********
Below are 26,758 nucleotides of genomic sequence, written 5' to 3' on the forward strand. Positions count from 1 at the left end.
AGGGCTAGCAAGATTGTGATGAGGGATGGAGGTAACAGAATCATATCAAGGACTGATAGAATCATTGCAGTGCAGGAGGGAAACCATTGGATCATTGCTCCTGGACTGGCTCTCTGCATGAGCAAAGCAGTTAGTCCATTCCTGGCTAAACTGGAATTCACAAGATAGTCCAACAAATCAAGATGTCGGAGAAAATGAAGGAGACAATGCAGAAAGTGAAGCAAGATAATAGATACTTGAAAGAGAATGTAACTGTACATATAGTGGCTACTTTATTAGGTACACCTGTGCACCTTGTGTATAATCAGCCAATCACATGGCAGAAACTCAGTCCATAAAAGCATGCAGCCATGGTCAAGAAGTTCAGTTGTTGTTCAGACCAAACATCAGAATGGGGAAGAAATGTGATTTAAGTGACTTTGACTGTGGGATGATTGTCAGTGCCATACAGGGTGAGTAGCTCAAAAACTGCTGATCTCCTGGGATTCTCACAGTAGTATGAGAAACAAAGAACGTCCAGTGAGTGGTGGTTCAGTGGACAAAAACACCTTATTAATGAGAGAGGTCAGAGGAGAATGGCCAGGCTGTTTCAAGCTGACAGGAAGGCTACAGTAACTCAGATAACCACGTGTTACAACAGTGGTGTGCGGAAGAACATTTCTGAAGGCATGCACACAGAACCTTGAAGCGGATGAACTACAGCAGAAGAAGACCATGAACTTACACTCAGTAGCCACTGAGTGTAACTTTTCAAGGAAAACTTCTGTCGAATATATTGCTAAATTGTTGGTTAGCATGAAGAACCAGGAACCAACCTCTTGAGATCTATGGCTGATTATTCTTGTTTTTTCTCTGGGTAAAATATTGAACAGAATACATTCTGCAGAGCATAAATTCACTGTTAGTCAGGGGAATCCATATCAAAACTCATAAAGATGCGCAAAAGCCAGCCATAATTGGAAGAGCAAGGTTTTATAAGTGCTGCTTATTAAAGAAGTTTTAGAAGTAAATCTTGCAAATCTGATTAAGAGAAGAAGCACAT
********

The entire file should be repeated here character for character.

Below are 26,758 nucleotides of genomic sequence, written 5' to 3' on the forward strand. Positions count from 1 at the left end.
AGGGCTAGCAAGATTGTGATGAGGGATGGAGGTAACAGAATCATATCAAGGACTGATAGAATCATTGCAGTGCAGGAGGGAAACCATTGGATCATTGCTCCTGGACTGGCTCTCTGCATGAGCAAAGCAGTTAGTCCATTCCTGGCTAAACTGGAATTCACAAGATAGTCCAACAAATCAAGATGTCGGAGAAAATGAAGGAGACAATGCAGAAAGTGAAGCAAGATAATAGATACTTGAAAGAGAATGTAACTGTACATATAGTGGCTACTTTATTAGGTACACCTGTGCACCTTGTGTATAATCAGCCAATCACATGGCAGAAACTCAGTCCATAAAAGCATGCAGCCATGGTCAAGAAGTTCAGTTGTTGTTCAGACCAAACATCAGAATGGGGAAGAAATGTGATTTAAGTGACTTTGACTGTGGGATGATTGTCAGTGCCATACAGGGTGAGTAGCTCAAAAACTGCTGATCTCCTGGGATTCTCACAGTAGTATGAGAAACAAAGAACGTCCAGTGAGTGGTGGTTCAGTGGACAAAAACACCTTATTAATGAGAGAGGTCAGAGGAGAATGGCCAGGCTGTTTCAAGCTGACAGGAAGGCTACAGTAACTCAGATAACCACGTGTTACAACAGTGGTGTGCGGAAGAACATTTCTGAAGGCATGCACACAGAACCTTGAAGCGGATGAACTACAGCAGAAGAAGACCATGAACTTACACTCAGTAGCCACTGAGTGTAACTTTTCAAGGAAAACTTCTGTCGAATATATTGCTAAATTGTTGGTTAGCATGAAGAACCAGGAACCAACCTCTTGAGATCTATGGCTGATTATTCTTGTTTTTTCTCTGGGTAAAATATTGAACAGAATACATTCTGCAGAGCATAAATTCACTGTTAGTCAGGGGAATCCATATCAAAACTCATAAAGATGCGCAAAAGCCAGCCATAATTGGAAGAGCAAGGTTTTATAAGTGCTGCTTATTAAAGAAGTTTTAGAAGTAAATCTTGCAAATCTGATTAAGAGAAGAAGCACAT